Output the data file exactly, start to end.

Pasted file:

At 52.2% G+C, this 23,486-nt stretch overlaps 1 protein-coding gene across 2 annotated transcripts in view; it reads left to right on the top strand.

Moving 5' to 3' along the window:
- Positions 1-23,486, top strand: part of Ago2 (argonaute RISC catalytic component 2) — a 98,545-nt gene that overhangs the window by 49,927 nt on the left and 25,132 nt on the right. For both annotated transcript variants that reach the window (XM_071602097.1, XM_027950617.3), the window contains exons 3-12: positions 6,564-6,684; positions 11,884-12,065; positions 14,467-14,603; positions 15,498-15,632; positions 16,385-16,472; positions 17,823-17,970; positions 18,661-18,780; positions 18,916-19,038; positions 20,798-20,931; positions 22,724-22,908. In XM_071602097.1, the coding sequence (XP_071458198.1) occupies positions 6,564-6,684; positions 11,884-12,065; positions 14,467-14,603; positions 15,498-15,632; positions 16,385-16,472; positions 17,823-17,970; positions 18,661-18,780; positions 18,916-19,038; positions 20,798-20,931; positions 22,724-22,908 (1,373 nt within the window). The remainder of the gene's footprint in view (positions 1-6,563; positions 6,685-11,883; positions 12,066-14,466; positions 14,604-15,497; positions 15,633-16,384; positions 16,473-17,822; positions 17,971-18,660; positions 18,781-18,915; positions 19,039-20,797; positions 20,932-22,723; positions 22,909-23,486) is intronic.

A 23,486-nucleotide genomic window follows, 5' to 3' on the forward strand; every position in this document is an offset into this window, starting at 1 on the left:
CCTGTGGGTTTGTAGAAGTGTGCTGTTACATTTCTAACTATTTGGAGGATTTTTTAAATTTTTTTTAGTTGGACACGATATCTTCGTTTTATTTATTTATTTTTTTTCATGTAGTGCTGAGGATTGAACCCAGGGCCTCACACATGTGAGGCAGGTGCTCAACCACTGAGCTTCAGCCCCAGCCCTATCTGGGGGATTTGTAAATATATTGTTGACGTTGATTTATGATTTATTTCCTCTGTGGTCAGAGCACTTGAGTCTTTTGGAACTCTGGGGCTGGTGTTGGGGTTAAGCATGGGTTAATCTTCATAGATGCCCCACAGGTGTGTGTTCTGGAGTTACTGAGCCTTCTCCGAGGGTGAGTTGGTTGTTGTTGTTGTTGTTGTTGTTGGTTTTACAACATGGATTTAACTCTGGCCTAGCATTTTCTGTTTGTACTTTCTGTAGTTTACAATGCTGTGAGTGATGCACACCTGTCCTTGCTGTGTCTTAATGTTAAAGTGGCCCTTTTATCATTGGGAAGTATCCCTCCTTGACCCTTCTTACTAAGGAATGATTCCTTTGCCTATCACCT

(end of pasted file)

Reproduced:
At 52.2% G+C, this 23,486-nt stretch overlaps 1 protein-coding gene across 2 annotated transcripts in view; it reads left to right on the top strand.

Moving 5' to 3' along the window:
- Positions 1-23,486, top strand: part of Ago2 (argonaute RISC catalytic component 2) — a 98,545-nt gene that overhangs the window by 49,927 nt on the left and 25,132 nt on the right. For both annotated transcript variants that reach the window (XM_071602097.1, XM_027950617.3), the window contains exons 3-12: positions 6,564-6,684; positions 11,884-12,065; positions 14,467-14,603; positions 15,498-15,632; positions 16,385-16,472; positions 17,823-17,970; positions 18,661-18,780; positions 18,916-19,038; positions 20,798-20,931; positions 22,724-22,908. In XM_071602097.1, the coding sequence (XP_071458198.1) occupies positions 6,564-6,684; positions 11,884-12,065; positions 14,467-14,603; positions 15,498-15,632; positions 16,385-16,472; positions 17,823-17,970; positions 18,661-18,780; positions 18,916-19,038; positions 20,798-20,931; positions 22,724-22,908 (1,373 nt within the window). The remainder of the gene's footprint in view (positions 1-6,563; positions 6,685-11,883; positions 12,066-14,466; positions 14,604-15,497; positions 15,633-16,384; positions 16,473-17,822; positions 17,971-18,660; positions 18,781-18,915; positions 19,039-20,797; positions 20,932-22,723; positions 22,909-23,486) is intronic.

A 23,486-nucleotide genomic window follows, 5' to 3' on the forward strand; every position in this document is an offset into this window, starting at 1 on the left:
CCTGTGGGTTTGTAGAAGTGTGCTGTTACATTTCTAACTATTTGGAGGATTTTTTAAATTTTTTTTAGTTGGACACGATATCTTCGTTTTATTTATTTATTTTTTTTCATGTAGTGCTGAGGATTGAACCCAGGGCCTCACACATGTGAGGCAGGTGCTCAACCACTGAGCTTCAGCCCCAGCCCTATCTGGGGGATTTGTAAATATATTGTTGACGTTGATTTATGATTTATTTCCTCTGTGGTCAGAGCACTTGAGTCTTTTGGAACTCTGGGGCTGGTGTTGGGGTTAAGCATGGGTTAATCTTCATAGATGCCCCACAGGTGTGTGTTCTGGAGTTACTGAGCCTTCTCCGAGGGTGAGTTGGTTGTTGTTGTTGTTGTTGTTGTTGGTTTTACAACATGGATTTAACTCTGGCCTAGCATTTTCTGTTTGTACTTTCTGTAGTTTACAATGCTGTGAGTGATGCACACCTGTCCTTGCTGTGTCTTAATGTTAAAGTGGCCCTTTTATCATTGGGAAGTATCCCTCCTTGACCCTTCTTACTAAGGAATGATTCCTTTGCCTATCACCT